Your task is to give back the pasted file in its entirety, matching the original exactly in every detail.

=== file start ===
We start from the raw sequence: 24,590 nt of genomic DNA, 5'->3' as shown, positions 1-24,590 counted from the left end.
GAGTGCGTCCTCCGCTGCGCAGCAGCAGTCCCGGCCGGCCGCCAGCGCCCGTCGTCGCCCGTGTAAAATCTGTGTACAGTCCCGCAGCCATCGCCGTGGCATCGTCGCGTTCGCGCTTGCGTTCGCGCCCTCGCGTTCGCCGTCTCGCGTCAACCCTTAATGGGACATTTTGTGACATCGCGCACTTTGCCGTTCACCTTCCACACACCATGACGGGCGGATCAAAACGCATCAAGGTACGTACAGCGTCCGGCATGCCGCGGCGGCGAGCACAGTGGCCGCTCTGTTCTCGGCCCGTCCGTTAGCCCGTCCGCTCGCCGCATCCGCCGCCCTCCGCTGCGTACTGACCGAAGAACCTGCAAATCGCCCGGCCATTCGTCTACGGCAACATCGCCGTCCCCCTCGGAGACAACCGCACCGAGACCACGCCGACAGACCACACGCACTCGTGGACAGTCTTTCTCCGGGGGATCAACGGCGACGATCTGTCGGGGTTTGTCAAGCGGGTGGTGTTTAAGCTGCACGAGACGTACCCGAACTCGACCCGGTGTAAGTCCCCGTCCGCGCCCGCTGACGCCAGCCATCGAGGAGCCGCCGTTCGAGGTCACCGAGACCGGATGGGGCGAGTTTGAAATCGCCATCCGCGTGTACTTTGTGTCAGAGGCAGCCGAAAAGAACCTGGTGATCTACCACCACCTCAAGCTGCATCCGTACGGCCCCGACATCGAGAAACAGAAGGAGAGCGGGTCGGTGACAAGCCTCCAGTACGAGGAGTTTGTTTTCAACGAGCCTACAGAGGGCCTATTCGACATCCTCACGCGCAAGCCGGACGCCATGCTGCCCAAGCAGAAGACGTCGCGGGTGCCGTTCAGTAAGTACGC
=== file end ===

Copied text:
We start from the raw sequence: 24,590 nt of genomic DNA, 5'->3' as shown, positions 1-24,590 counted from the left end.
GAGTGCGTCCTCCGCTGCGCAGCAGCAGTCCCGGCCGGCCGCCAGCGCCCGTCGTCGCCCGTGTAAAATCTGTGTACAGTCCCGCAGCCATCGCCGTGGCATCGTCGCGTTCGCGCTTGCGTTCGCGCCCTCGCGTTCGCCGTCTCGCGTCAACCCTTAATGGGACATTTTGTGACATCGCGCACTTTGCCGTTCACCTTCCACACACCATGACGGGCGGATCAAAACGCATCAAGGTACGTACAGCGTCCGGCATGCCGCGGCGGCGAGCACAGTGGCCGCTCTGTTCTCGGCCCGTCCGTTAGCCCGTCCGCTCGCCGCATCCGCCGCCCTCCGCTGCGTACTGACCGAAGAACCTGCAAATCGCCCGGCCATTCGTCTACGGCAACATCGCCGTCCCCCTCGGAGACAACCGCACCGAGACCACGCCGACAGACCACACGCACTCGTGGACAGTCTTTCTCCGGGGGATCAACGGCGACGATCTGTCGGGGTTTGTCAAGCGGGTGGTGTTTAAGCTGCACGAGACGTACCCGAACTCGACCCGGTGTAAGTCCCCGTCCGCGCCCGCTGACGCCAGCCATCGAGGAGCCGCCGTTCGAGGTCACCGAGACCGGATGGGGCGAGTTTGAAATCGCCATCCGCGTGTACTTTGTGTCAGAGGCAGCCGAAAAGAACCTGGTGATCTACCACCACCTCAAGCTGCATCCGTACGGCCCCGACATCGAGAAACAGAAGGAGAGCGGGTCGGTGACAAGCCTCCAGTACGAGGAGTTTGTTTTCAACGAGCCTACAGAGGGCCTATTCGACATCCTCACGCGCAAGCCGGACGCCATGCTGCCCAAGCAGAAGACGTCGCGGGTGCCGTTCAGTAAGTACGC